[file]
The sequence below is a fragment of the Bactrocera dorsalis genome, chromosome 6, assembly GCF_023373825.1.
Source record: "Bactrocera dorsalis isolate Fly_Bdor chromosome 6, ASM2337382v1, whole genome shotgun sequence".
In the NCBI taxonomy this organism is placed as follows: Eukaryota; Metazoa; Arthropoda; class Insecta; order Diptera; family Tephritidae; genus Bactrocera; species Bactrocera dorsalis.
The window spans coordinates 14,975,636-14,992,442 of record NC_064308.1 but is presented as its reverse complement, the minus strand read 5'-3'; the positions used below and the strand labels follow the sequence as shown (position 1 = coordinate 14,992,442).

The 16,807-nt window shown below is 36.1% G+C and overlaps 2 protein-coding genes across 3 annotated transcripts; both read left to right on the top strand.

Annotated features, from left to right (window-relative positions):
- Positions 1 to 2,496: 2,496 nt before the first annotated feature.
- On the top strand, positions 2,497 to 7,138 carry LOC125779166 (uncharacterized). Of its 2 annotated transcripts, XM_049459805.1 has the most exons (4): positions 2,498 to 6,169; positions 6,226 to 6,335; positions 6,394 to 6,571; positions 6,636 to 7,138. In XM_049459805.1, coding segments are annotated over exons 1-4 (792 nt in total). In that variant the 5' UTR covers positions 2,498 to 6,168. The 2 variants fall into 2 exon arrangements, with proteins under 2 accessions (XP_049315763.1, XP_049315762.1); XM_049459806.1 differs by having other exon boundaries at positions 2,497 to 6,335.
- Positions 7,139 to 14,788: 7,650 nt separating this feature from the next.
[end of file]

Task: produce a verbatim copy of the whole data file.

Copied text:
The sequence below is a fragment of the Bactrocera dorsalis genome, chromosome 6, assembly GCF_023373825.1.
Source record: "Bactrocera dorsalis isolate Fly_Bdor chromosome 6, ASM2337382v1, whole genome shotgun sequence".
In the NCBI taxonomy this organism is placed as follows: Eukaryota; Metazoa; Arthropoda; class Insecta; order Diptera; family Tephritidae; genus Bactrocera; species Bactrocera dorsalis.
The window spans coordinates 14,975,636-14,992,442 of record NC_064308.1 but is presented as its reverse complement, the minus strand read 5'-3'; the positions used below and the strand labels follow the sequence as shown (position 1 = coordinate 14,992,442).

The 16,807-nt window shown below is 36.1% G+C and overlaps 2 protein-coding genes across 3 annotated transcripts; both read left to right on the top strand.

Annotated features, from left to right (window-relative positions):
- Positions 1 to 2,496: 2,496 nt before the first annotated feature.
- On the top strand, positions 2,497 to 7,138 carry LOC125779166 (uncharacterized). Of its 2 annotated transcripts, XM_049459805.1 has the most exons (4): positions 2,498 to 6,169; positions 6,226 to 6,335; positions 6,394 to 6,571; positions 6,636 to 7,138. In XM_049459805.1, coding segments are annotated over exons 1-4 (792 nt in total). In that variant the 5' UTR covers positions 2,498 to 6,168. The 2 variants fall into 2 exon arrangements, with proteins under 2 accessions (XP_049315763.1, XP_049315762.1); XM_049459806.1 differs by having other exon boundaries at positions 2,497 to 6,335.
- Positions 7,139 to 14,788: 7,650 nt separating this feature from the next.